For today's lesson in Advanced Harbaugh — Jim Harbaugh 301 — I've prepared a lexicon of his favorite phrases in the interest of better understanding the man.
My premise is that Harbaugh reveals his worldview through his phrases. His worldview is not your mamma's worldview. He lives in a world of heroes and epic battles peopled with enemies constantly attacking him and his few hero pals — the 49ers.
The Niners are heroes but they are humble heroes with good hearts and, although many are millionaires, they act and think just like you and me. The media spies for the enemy by asking questions which, if Harbaugh ever were stupid enough to answer them, would aid and abet opponents. Plus the media never helped win a single game.
Here is the Harbaugh lexicon with occasional notes from me in parentheses:
ON THE HEROISM OF FOOTBALL:
It's a cruel team. (This is the highest praise because football is no walk in the park. Cruel is good. He referred to the Giants as a cruel team. The 49ers are the cruelest team.)
Wicked fight. (This is another form of high praise. "Wicked" is good. Justin Smith has wicked fight. So do the Niners. Sunday's game with the Giants will be a wicked fight. Harbaugh lives for wicked fights. In his day, he must have been a wicked fighter.)
Steely-eyed. (Said in praise of the 49ers or the opponent. It implies eyes of steel, men of steel, Superman times 53.)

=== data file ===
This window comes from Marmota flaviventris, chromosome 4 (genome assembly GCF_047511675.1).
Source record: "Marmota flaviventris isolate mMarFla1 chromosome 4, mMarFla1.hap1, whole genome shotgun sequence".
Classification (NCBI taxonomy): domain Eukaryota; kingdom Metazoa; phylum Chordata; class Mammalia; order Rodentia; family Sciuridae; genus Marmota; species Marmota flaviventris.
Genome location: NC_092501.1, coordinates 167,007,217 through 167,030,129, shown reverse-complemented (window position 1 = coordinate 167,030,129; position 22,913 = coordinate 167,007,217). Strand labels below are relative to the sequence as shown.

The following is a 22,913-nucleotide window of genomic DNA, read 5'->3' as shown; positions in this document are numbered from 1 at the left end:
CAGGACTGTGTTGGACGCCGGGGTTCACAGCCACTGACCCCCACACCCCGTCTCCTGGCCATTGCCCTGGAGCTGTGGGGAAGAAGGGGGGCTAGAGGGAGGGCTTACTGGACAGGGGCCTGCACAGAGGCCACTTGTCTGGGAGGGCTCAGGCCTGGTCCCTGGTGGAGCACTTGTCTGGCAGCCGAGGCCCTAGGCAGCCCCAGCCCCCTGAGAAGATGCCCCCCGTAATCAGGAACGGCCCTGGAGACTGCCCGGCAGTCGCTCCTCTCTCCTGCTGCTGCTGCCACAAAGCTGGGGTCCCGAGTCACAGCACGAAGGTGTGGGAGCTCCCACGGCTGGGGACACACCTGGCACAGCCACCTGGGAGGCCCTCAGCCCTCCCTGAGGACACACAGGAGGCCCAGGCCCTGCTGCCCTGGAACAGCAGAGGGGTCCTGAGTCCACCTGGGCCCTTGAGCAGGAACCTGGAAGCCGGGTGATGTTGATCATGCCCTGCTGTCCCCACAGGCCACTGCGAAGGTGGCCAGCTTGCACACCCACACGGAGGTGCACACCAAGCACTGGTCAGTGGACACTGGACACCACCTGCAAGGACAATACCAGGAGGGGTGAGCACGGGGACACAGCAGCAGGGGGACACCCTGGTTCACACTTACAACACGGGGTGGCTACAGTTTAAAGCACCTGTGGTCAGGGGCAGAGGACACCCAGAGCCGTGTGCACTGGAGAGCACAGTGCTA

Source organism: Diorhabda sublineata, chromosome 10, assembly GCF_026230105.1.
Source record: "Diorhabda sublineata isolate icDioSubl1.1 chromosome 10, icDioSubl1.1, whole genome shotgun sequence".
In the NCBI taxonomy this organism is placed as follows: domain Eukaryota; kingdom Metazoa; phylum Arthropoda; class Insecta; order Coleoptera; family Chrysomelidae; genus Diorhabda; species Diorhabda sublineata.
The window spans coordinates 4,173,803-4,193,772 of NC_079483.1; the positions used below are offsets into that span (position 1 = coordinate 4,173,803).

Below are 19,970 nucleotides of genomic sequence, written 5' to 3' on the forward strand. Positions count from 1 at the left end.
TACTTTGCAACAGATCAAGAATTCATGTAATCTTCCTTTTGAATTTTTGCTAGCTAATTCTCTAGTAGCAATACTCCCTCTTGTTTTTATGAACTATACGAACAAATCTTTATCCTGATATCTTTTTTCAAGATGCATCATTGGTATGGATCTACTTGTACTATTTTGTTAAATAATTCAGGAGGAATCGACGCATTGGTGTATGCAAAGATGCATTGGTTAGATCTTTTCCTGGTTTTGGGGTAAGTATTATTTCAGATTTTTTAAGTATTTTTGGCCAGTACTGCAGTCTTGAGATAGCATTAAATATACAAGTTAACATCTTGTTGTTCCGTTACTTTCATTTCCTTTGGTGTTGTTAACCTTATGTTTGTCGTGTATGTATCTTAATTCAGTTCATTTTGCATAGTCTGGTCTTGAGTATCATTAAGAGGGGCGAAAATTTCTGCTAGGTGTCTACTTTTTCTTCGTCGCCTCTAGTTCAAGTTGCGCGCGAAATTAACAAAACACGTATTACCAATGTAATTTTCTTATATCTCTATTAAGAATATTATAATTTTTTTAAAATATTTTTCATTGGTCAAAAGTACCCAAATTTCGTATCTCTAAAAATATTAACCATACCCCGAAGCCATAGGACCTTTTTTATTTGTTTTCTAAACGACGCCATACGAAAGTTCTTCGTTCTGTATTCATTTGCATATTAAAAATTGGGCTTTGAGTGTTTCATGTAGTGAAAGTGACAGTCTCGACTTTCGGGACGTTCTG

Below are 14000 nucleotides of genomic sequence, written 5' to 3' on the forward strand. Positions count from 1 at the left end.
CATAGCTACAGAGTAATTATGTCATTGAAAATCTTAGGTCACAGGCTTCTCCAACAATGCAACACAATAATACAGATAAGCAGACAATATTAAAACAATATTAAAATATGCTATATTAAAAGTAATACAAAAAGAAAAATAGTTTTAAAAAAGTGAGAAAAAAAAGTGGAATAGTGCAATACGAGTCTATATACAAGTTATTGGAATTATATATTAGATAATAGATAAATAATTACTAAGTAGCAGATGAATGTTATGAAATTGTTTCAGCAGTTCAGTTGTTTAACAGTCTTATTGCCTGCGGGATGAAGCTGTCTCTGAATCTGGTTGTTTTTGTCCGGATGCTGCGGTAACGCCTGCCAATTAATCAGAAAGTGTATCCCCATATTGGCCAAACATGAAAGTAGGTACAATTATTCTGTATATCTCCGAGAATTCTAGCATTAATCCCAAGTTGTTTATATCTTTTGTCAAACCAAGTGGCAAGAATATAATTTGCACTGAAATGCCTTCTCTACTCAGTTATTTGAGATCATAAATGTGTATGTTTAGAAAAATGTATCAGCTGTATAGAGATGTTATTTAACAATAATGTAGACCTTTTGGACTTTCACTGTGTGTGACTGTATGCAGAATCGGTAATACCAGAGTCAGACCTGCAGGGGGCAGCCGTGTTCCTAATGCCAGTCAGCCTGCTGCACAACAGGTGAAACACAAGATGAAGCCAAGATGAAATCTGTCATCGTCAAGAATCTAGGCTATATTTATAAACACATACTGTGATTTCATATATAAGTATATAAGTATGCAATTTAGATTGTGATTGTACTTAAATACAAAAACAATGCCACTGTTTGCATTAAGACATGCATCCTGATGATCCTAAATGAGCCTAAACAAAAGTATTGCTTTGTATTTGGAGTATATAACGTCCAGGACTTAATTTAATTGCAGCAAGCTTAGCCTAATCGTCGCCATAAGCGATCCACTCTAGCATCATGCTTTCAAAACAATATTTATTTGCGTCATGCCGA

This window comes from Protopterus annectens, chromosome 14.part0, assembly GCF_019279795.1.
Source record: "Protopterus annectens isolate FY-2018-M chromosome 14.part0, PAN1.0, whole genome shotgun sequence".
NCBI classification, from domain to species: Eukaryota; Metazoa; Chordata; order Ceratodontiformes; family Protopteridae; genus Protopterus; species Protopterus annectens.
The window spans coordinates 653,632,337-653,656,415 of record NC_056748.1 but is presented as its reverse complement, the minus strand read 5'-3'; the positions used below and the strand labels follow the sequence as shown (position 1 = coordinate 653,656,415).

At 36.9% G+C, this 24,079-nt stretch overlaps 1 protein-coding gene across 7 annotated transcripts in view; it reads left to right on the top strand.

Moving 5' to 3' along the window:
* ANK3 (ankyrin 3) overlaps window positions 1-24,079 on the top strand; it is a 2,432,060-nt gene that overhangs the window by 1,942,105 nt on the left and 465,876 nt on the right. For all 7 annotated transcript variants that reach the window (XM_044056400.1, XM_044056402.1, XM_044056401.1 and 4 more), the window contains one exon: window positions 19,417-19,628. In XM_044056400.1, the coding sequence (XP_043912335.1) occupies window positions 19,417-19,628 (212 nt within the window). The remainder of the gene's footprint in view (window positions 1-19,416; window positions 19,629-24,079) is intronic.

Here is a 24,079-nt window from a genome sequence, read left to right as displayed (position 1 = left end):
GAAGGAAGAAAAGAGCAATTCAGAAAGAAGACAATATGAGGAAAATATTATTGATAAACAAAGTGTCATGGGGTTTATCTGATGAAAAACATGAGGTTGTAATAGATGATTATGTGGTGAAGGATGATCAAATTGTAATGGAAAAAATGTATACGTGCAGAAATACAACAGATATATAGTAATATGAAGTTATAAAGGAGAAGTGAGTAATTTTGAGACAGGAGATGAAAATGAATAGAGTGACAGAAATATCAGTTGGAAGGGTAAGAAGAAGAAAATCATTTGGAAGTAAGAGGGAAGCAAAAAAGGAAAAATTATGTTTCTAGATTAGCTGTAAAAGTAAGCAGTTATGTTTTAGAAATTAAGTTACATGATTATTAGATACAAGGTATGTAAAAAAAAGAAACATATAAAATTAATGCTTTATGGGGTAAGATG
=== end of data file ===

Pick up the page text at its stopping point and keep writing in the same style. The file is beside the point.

We give no quarter and we ask no quarter.
The great thrill of winning. (Nothing equals this thrill.)
This was a great team victory. (No player is bigger than the team.)
ON THE HERO 49ERS:
They're not like you or me. They've got superhuman healing powers. (No mere Kryptonite can stop them.)
They have gifts from mom and dad and God. (They are demigods visiting Earth.)
These players are mighty men.
These players are my heroes.
ON BEING THE NFL'S GREAT BLUE-COLLAR TEAM:
We are a blue-collar team. (Note: In the locker room, the 49ers players wear blue-collar shirts with their names stitched in script near the pocket. The players look like gas-station mechanics. You want to say to Alex Smith, "Hey, bub, can you check my oil.")
ON BEING GENTLE WARRIORS:
And so, we proceed with humble hearts.
ON WITHHOLDING JUDGMENT:
I don't like to compare players. Someone always gets diminished.
I don't know much about music. (He wouldn't compare players, so the media tried to lure him into the battle of the bands by asking, "Who do you like better, the Beatles or the Stones?" He refused to choose. In the Harbaugh World, the Fab Four don't rank with special teams.)
ON BEING MOODY AND COMPLICATED:
I am moody and complicated.
I am not friends with other coaches. We're trying to beat them.
I slept like a baby last night. I woke up every hour crying. (Said in response to some writer asking how he slept before the game against — pick a team.)